Sun, Feb 11, 2018 - Page 3 News List

Aboriginal music show opens at Taitung museum

By Chang Chun-wei and Sherry Hsiao  /  Staff reporter, with staff writer

Amis singer Lu Ching-tzu stands next to an exhibit of her albums at a contemporary Aboriginal music exhibition that opened on Friday at Taitung’s National Museum of Prehistory.

Photo: Chang Tsun-wei, Taipei Times

A contemporary Aboriginal music exhibition opened on Friday at Taitung’s National Museum of Prehistory to educate the public on the history and suffering of Taiwan’s Aborigines through music.

The opening was attended by Aboriginal singers Hu Te-fu (胡德夫), Chen Ming-jen (陳明仁) and Lu Ching-tzu (盧靜子).

Apart from communicating with the public and responding to topics pertaining to Aboriginal transitional justice, the museum hopes the exhibition would allow more people to understand the history and pain of Aborigines, museum director Lee Yu-fen (李玉芬) said.

Exhibition curator Lu Mei-fen (盧梅芬) said that she hopes people would empathize with Aborigines and perceive these issues as common concerns, because it is the only way people can truly understand the Aboriginal community.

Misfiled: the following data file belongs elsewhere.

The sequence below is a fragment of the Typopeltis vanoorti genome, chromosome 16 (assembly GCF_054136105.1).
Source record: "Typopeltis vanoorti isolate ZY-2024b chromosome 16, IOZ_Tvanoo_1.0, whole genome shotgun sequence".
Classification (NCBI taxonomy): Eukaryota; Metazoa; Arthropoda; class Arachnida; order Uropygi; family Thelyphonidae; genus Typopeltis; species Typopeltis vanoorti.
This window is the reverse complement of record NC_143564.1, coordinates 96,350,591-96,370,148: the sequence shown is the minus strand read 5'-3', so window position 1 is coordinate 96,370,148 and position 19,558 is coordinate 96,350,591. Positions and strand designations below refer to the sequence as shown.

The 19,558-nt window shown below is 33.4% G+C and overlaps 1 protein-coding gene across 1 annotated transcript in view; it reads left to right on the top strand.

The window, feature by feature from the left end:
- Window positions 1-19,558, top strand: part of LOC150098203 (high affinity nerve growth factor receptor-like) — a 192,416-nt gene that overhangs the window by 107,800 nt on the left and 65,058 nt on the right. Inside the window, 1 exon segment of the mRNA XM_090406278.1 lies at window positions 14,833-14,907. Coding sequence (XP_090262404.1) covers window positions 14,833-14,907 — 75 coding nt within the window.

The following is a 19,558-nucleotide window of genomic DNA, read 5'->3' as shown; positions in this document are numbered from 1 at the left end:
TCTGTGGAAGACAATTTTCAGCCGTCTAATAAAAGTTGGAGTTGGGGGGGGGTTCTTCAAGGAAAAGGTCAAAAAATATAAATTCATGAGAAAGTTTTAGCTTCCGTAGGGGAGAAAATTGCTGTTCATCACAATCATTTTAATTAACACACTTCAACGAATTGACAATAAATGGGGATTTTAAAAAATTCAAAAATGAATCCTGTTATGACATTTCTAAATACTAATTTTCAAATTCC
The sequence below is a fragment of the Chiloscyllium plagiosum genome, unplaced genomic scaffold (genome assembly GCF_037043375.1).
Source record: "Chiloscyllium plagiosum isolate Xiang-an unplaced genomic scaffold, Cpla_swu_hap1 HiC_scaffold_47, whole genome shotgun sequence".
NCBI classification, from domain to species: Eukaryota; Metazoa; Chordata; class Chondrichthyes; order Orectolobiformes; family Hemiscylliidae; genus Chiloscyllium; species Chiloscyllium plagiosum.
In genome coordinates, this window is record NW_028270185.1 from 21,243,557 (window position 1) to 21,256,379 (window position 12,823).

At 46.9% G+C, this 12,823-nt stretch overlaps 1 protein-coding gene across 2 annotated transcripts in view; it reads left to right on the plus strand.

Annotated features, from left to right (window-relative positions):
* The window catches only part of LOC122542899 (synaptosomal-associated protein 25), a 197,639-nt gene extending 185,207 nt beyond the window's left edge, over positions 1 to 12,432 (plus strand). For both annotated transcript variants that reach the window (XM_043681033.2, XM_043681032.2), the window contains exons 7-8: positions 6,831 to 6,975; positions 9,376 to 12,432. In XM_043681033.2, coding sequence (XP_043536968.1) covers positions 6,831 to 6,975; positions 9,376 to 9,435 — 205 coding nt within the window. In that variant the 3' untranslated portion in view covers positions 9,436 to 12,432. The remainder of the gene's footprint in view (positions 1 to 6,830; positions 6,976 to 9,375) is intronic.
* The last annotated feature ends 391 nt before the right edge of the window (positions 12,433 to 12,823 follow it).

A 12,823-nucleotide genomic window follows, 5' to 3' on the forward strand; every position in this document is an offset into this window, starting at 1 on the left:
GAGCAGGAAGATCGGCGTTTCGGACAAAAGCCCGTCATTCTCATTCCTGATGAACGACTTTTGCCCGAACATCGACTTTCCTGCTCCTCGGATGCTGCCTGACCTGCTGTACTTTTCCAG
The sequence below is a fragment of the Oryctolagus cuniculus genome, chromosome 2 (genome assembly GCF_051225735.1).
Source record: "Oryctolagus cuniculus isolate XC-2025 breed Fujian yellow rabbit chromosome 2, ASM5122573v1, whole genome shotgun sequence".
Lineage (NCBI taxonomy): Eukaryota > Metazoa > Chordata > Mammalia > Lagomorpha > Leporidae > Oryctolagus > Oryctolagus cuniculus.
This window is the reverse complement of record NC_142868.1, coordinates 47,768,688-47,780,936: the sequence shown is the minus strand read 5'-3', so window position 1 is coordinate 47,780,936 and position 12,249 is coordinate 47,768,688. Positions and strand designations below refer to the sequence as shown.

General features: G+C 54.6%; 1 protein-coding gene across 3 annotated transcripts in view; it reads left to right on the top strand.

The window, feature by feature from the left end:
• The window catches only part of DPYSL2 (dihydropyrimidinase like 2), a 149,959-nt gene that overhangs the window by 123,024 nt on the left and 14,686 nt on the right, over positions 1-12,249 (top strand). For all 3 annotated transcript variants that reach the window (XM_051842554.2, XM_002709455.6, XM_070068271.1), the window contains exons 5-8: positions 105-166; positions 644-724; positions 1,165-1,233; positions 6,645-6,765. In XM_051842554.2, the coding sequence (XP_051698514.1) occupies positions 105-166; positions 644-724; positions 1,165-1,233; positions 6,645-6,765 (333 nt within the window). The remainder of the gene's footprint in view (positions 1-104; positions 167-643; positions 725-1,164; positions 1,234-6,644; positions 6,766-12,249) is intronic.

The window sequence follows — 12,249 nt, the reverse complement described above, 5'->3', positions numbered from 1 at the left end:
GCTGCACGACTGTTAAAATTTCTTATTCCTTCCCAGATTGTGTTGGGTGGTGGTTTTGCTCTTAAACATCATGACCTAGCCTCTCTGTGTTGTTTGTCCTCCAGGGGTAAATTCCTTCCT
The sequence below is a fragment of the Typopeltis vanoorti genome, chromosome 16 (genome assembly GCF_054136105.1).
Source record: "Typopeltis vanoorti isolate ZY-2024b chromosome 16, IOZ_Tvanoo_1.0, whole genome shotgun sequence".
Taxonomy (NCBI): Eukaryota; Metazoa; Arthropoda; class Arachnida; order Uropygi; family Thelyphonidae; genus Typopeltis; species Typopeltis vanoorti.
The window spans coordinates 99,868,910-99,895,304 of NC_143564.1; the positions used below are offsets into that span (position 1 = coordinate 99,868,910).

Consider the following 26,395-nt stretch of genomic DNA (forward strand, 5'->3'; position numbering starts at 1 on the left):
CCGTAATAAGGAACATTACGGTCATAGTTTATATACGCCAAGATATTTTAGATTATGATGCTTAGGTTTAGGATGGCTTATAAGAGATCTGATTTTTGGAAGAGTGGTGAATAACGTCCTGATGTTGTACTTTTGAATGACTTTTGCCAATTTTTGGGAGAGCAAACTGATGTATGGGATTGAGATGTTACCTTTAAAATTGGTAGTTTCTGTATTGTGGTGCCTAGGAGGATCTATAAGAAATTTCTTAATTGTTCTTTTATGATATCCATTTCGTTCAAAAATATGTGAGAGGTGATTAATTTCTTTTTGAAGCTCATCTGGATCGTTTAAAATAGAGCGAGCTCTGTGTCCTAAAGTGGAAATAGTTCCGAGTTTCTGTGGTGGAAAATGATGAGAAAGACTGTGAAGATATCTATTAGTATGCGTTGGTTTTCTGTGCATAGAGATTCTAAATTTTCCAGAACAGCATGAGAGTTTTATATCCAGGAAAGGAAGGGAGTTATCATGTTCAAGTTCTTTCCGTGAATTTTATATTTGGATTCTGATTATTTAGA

The exhibition features nearly 200 vinyl records, CDs and cassette tapes from the Japanese colonial era and after World War II, many of which are rare and discontinued collectibles.

Among them are the musical works of White Terror victim Kao Yi-sheng (高一生), late Puyuma musicians Lu Sen-pao (陸森寶) and Chen Shih (陳實), Paiwan singer Hu and Amis singer Lu Ching-tzu.

Some of these works speak to social issues, such as Hu’s song Why (為什麼), which was inspired by the 1984 Haishan mining disaster in what is now New Taipei City’s Tucheng District (土城).

The majority of the items were provided by Taiwanese music collector and cocurator Hsu Jui-kai (許睿楷), as well as vinyl collector Hsu Teng-fang (徐登芳).

The exhibition also includes Taiwan Hao (台灣好) — a short anti-communist campaign film that uses Aboriginal melodies as background music — historical sources on Aboriginal social movements, documentaries and others.

The exhibition, titled “The Solace of Music: Shared Memories of Contemporary Taiwanese Indigenous Songs,” runs until March 8 next year.

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